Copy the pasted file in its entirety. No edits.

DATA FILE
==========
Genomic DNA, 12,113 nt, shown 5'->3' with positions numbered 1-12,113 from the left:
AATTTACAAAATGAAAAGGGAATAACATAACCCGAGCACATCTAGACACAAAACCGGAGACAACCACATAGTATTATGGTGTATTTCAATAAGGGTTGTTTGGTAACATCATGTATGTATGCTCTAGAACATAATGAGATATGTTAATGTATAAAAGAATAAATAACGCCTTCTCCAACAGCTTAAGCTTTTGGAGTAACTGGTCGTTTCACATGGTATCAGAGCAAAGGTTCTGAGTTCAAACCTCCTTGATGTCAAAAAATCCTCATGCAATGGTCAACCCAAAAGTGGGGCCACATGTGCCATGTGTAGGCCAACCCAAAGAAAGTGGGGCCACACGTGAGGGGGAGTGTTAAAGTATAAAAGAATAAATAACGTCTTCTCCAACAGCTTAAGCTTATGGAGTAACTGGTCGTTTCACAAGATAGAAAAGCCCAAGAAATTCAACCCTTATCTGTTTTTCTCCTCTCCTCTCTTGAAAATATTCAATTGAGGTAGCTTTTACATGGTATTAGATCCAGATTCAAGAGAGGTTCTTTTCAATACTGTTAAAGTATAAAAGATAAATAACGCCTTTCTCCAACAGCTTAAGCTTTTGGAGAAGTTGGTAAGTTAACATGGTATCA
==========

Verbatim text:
Genomic DNA, 12,113 nt, shown 5'->3' with positions numbered 1-12,113 from the left:
AATTTACAAAATGAAAAGGGAATAACATAACCCGAGCACATCTAGACACAAAACCGGAGACAACCACATAGTATTATGGTGTATTTCAATAAGGGTTGTTTGGTAACATCATGTATGTATGCTCTAGAACATAATGAGATATGTTAATGTATAAAAGAATAAATAACGCCTTCTCCAACAGCTTAAGCTTTTGGAGTAACTGGTCGTTTCACATGGTATCAGAGCAAAGGTTCTGAGTTCAAACCTCCTTGATGTCAAAAAATCCTCATGCAATGGTCAACCCAAAAGTGGGGCCACATGTGCCATGTGTAGGCCAACCCAAAGAAAGTGGGGCCACACGTGAGGGGGAGTGTTAAAGTATAAAAGAATAAATAACGTCTTCTCCAACAGCTTAAGCTTATGGAGTAACTGGTCGTTTCACAAGATAGAAAAGCCCAAGAAATTCAACCCTTATCTGTTTTTCTCCTCTCCTCTCTTGAAAATATTCAATTGAGGTAGCTTTTACATGGTATTAGATCCAGATTCAAGAGAGGTTCTTTTCAATACTGTTAAAGTATAAAAGATAAATAACGCCTTTCTCCAACAGCTTAAGCTTTTGGAGAAGTTGGTAAGTTAACATGGTATCA